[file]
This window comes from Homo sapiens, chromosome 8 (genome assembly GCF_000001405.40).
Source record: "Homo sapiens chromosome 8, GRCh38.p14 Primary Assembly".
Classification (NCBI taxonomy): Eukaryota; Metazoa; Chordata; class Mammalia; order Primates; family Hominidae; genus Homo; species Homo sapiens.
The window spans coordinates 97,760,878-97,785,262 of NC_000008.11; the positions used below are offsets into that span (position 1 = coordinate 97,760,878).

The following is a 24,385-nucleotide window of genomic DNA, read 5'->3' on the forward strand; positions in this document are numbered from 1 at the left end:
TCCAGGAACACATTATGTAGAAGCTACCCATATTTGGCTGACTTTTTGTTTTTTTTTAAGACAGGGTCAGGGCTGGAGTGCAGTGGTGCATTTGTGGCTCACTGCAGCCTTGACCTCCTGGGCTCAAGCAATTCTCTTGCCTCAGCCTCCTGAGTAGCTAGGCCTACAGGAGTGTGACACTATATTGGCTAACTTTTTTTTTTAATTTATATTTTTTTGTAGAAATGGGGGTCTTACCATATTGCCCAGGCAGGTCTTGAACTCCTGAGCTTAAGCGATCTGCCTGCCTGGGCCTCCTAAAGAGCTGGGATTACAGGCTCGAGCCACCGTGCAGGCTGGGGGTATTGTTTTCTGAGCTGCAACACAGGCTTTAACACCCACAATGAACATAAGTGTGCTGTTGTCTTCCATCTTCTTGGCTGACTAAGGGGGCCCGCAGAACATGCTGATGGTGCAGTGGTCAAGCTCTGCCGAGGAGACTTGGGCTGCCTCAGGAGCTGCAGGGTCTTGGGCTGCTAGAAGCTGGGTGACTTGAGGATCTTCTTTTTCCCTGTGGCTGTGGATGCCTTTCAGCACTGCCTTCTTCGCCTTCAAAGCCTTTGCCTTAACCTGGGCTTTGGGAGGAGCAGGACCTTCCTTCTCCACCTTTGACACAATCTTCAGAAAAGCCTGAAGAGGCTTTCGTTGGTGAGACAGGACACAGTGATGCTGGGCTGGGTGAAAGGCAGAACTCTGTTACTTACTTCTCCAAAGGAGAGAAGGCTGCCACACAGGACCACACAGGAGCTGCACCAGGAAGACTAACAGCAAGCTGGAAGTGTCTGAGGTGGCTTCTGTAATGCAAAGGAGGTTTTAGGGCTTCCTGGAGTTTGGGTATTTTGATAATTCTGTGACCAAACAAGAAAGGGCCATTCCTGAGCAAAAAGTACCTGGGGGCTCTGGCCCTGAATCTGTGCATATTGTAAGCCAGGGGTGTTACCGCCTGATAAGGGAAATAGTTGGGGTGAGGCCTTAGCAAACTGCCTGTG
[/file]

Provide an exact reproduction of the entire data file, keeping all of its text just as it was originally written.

This window comes from Homo sapiens, chromosome 8 (genome assembly GCF_000001405.40).
Source record: "Homo sapiens chromosome 8, GRCh38.p14 Primary Assembly".
Classification (NCBI taxonomy): Eukaryota; Metazoa; Chordata; class Mammalia; order Primates; family Hominidae; genus Homo; species Homo sapiens.
The window spans coordinates 97,760,878-97,785,262 of NC_000008.11; the positions used below are offsets into that span (position 1 = coordinate 97,760,878).

The following is a 24,385-nucleotide window of genomic DNA, read 5'->3' on the forward strand; positions in this document are numbered from 1 at the left end:
TCCAGGAACACATTATGTAGAAGCTACCCATATTTGGCTGACTTTTTGTTTTTTTTTAAGACAGGGTCAGGGCTGGAGTGCAGTGGTGCATTTGTGGCTCACTGCAGCCTTGACCTCCTGGGCTCAAGCAATTCTCTTGCCTCAGCCTCCTGAGTAGCTAGGCCTACAGGAGTGTGACACTATATTGGCTAACTTTTTTTTTTAATTTATATTTTTTTGTAGAAATGGGGGTCTTACCATATTGCCCAGGCAGGTCTTGAACTCCTGAGCTTAAGCGATCTGCCTGCCTGGGCCTCCTAAAGAGCTGGGATTACAGGCTCGAGCCACCGTGCAGGCTGGGGGTATTGTTTTCTGAGCTGCAACACAGGCTTTAACACCCACAATGAACATAAGTGTGCTGTTGTCTTCCATCTTCTTGGCTGACTAAGGGGGCCCGCAGAACATGCTGATGGTGCAGTGGTCAAGCTCTGCCGAGGAGACTTGGGCTGCCTCAGGAGCTGCAGGGTCTTGGGCTGCTAGAAGCTGGGTGACTTGAGGATCTTCTTTTTCCCTGTGGCTGTGGATGCCTTTCAGCACTGCCTTCTTCGCCTTCAAAGCCTTTGCCTTAACCTGGGCTTTGGGAGGAGCAGGACCTTCCTTCTCCACCTTTGACACAATCTTCAGAAAAGCCTGAAGAGGCTTTCGTTGGTGAGACAGGACACAGTGATGCTGGGCTGGGTGAAAGGCAGAACTCTGTTACTTACTTCTCCAAAGGAGAGAAGGCTGCCACACAGGACCACACAGGAGCTGCACCAGGAAGACTAACAGCAAGCTGGAAGTGTCTGAGGTGGCTTCTGTAATGCAAAGGAGGTTTTAGGGCTTCCTGGAGTTTGGGTATTTTGATAATTCTGTGACCAAACAAGAAAGGGCCATTCCTGAGCAAAAAGTACCTGGGGGCTCTGGCCCTGAATCTGTGCATATTGTAAGCCAGGGGTGTTACCGCCTGATAAGGGAAATAGTTGGGGTGAGGCCTTAGCAAACTGCCTGTG